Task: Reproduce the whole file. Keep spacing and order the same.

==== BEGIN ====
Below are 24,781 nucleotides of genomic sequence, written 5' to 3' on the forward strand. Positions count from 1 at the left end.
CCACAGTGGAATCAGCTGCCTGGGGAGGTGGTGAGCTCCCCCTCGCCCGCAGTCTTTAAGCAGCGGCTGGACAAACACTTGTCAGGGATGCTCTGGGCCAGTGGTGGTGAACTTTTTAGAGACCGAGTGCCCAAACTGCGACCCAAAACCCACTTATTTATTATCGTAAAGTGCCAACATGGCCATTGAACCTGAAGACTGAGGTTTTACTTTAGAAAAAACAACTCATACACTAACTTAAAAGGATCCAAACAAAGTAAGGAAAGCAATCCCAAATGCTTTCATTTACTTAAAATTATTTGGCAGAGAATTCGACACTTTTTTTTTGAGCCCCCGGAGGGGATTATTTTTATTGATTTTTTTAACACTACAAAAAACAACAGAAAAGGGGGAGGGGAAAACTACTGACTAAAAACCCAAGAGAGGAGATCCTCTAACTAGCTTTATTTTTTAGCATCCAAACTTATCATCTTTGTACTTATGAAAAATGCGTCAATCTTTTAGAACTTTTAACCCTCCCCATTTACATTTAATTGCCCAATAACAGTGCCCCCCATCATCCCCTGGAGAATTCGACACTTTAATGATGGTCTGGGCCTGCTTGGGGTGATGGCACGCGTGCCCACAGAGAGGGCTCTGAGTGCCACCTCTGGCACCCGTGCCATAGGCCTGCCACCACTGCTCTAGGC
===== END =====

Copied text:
Below are 24,781 nucleotides of genomic sequence, written 5' to 3' on the forward strand. Positions count from 1 at the left end.
CCACAGTGGAATCAGCTGCCTGGGGAGGTGGTGAGCTCCCCCTCGCCCGCAGTCTTTAAGCAGCGGCTGGACAAACACTTGTCAGGGATGCTCTGGGCCAGTGGTGGTGAACTTTTTAGAGACCGAGTGCCCAAACTGCGACCCAAAACCCACTTATTTATTATCGTAAAGTGCCAACATGGCCATTGAACCTGAAGACTGAGGTTTTACTTTAGAAAAAACAACTCATACACTAACTTAAAAGGATCCAAACAAAGTAAGGAAAGCAATCCCAAATGCTTTCATTTACTTAAAATTATTTGGCAGAGAATTCGACACTTTTTTTTTGAGCCCCCGGAGGGGATTATTTTTATTGATTTTTTTAACACTACAAAAAACAACAGAAAAGGGGGAGGGGAAAACTACTGACTAAAAACCCAAGAGAGGAGATCCTCTAACTAGCTTTATTTTTTAGCATCCAAACTTATCATCTTTGTACTTATGAAAAATGCGTCAATCTTTTAGAACTTTTAACCCTCCCCATTTACATTTAATTGCCCAATAACAGTGCCCCCCATCATCCCCTGGAGAATTCGACACTTTAATGATGGTCTGGGCCTGCTTGGGGTGATGGCACGCGTGCCCACAGAGAGGGCTCTGAGTGCCACCTCTGGCACCCGTGCCATAGGCCTGCCACCACTGCTCTAGGC